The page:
This project has already had an incredible impact on me. I might have predicted that it would, but I have been so consumed in building the project and reaching out to friends to connect with the Silent Generation that I wasn’t paying attention to myself.
Becoming a Better Anthropologist
An important change is my becoming a better Anthropologist. Anthropology in relation to ethnography, to me, means removal of self for the greater good of a project or understanding of a group of people. We learn this in school, in addition to critical thinking and best practices, but it’s easy to forget in day-to-day life. Our gut reactions and upbringing play a role in all that we do. Most of our interactions depend on our NOT dissolving our personality – our friends want to know what we think, colleagues want to know who we are. Acting as a Faceless Man would draw suspicion.
But when conducting ethnography, it is best to fade oneself out. This is hard to do, and it is obvious to a project when an Anthropologist is unable to do so. At the beginning of the project, I found myself bumping against this wall like a piece of driftwood against the levee. I knew that the wall needed to be dissolved, but I wasn’t sure how. Most of the stories I was hearing weren’t in large conflict with myself, so the urgency wasn’t there.
The challenge came when I was in the South. It is a cliché that the South is religious, but several of my interviews took that slant. Some even went so far as to be anti-other-religion, which is hard for me to support. This is where my levee finally broke. You see, this project isn’t about me. I am just a conduit. I had felt as such at the beginning, that I was being given these stories in trust that I would direct their flow with care to their final destination. Now I had stories I didn’t necessarily agree with.
I’ve always said I want to be able to represent a people or situation as accurately as possible, without sensationalizing as the news does. For me to remove any part of a story because I didn’t agree with it would be falling into the very habits for which I frown upon the news. It would also negate the trust I am building with the participants. My walls are down, and it feels good.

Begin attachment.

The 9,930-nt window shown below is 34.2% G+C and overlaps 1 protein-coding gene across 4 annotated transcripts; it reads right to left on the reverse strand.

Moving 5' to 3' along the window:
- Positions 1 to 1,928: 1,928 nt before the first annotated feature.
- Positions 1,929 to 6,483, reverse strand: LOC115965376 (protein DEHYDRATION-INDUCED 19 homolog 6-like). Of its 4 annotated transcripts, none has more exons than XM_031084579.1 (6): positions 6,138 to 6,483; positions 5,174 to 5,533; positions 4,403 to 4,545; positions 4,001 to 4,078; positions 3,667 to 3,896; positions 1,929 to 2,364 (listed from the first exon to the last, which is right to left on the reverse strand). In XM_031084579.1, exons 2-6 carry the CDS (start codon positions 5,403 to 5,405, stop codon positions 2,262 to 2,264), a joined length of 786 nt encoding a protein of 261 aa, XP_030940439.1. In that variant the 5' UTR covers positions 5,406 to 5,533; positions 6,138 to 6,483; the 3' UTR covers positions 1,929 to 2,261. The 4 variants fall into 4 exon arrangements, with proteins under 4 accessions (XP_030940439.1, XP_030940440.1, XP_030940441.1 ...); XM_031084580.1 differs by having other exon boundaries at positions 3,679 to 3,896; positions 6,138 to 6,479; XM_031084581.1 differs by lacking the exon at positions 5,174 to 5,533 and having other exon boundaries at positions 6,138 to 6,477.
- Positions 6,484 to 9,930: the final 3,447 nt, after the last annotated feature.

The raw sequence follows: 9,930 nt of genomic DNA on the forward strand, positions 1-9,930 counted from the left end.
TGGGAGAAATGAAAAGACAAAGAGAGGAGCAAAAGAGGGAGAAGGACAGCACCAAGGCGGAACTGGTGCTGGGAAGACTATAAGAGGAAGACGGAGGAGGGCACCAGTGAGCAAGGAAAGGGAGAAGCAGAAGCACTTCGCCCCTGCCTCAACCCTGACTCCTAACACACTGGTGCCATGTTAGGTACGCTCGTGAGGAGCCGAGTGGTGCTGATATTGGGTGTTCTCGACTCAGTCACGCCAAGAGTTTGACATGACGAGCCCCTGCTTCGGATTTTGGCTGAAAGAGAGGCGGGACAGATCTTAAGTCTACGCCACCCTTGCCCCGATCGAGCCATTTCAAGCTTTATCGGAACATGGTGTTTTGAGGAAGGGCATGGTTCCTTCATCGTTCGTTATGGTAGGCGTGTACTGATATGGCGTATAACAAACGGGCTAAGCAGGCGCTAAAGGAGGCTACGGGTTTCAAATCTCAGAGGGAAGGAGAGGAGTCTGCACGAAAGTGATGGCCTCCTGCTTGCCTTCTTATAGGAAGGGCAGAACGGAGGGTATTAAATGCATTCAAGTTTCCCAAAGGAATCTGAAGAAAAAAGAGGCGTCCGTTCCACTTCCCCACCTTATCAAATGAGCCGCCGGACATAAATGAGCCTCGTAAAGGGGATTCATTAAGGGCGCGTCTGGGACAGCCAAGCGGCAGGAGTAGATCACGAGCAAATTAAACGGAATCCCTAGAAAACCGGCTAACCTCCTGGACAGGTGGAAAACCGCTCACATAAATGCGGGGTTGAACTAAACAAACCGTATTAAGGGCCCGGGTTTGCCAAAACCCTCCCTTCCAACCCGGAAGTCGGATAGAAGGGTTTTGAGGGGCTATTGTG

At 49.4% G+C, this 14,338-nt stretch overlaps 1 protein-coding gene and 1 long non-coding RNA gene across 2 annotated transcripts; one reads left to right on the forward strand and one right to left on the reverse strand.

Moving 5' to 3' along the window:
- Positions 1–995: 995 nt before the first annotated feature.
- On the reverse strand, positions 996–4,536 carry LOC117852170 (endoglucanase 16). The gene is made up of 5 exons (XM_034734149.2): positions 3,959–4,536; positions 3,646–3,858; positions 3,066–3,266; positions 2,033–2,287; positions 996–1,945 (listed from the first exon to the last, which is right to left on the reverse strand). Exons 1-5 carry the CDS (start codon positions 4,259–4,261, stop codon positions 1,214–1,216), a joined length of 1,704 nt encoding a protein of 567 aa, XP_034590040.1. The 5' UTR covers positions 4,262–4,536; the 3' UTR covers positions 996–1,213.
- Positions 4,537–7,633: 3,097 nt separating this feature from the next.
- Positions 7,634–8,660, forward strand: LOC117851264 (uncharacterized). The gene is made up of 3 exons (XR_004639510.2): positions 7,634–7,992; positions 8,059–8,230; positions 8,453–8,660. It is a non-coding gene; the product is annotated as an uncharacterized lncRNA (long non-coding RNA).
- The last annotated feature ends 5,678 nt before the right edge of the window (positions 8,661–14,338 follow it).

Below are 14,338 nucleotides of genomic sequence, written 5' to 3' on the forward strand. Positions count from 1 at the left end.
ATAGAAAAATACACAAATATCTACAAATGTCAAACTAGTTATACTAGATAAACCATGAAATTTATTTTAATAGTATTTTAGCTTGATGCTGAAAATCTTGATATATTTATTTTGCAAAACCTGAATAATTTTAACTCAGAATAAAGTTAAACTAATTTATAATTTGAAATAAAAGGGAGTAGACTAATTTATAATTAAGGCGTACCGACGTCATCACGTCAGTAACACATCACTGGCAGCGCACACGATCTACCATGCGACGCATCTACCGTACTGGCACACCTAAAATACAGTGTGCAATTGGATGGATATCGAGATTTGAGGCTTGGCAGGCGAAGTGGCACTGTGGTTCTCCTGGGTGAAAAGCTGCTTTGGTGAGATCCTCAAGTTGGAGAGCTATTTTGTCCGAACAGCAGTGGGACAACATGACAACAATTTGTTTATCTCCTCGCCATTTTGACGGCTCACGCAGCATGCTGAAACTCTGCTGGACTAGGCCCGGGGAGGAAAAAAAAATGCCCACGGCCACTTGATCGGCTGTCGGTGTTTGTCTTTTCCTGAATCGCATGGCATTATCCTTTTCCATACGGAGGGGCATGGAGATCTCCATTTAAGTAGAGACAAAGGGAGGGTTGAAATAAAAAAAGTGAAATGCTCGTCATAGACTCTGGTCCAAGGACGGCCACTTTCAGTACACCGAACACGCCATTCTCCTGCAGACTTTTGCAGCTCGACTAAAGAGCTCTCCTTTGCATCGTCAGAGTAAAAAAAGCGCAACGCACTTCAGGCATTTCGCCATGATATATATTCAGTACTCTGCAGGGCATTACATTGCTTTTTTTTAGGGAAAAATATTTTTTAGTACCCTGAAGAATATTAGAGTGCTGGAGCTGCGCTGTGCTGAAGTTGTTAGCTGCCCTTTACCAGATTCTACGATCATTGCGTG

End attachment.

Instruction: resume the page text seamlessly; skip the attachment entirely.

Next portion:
When I started the project, I thought I might do best if I crowdsourced the stories. I don’t know all 300 Million Americans. After circulating the project in my own city, and getting a little local PR, nothing happened. Not one story came through. So I started calling friends.
This is where the snowball effect began. I currently have five stories yet to transcribe, and fifteen more scheduled in the coming month. The national map is growing, too. I’m confident that the project will reach a critical mass wherein strangers will begin referring interviews as well, but it’s not there, yet.
The best part of all this is reconnecting with people I haven’t spoken with in a long time. I am calling friends all over the country, people I have loved. Hearing their voices, catching up on lives, leaves me a bit stunned. Why in the world did I ever stop talking to them? I don’t mean Facebook talking. I mean really talking on a personal level. Sending full messages, and spending the time on a phone call.
This project is overwhelmingly about connections. It is about adding flesh and blood to the cold fact bones of history. I am so lucky that a side effect of this is enriching my own connections once more.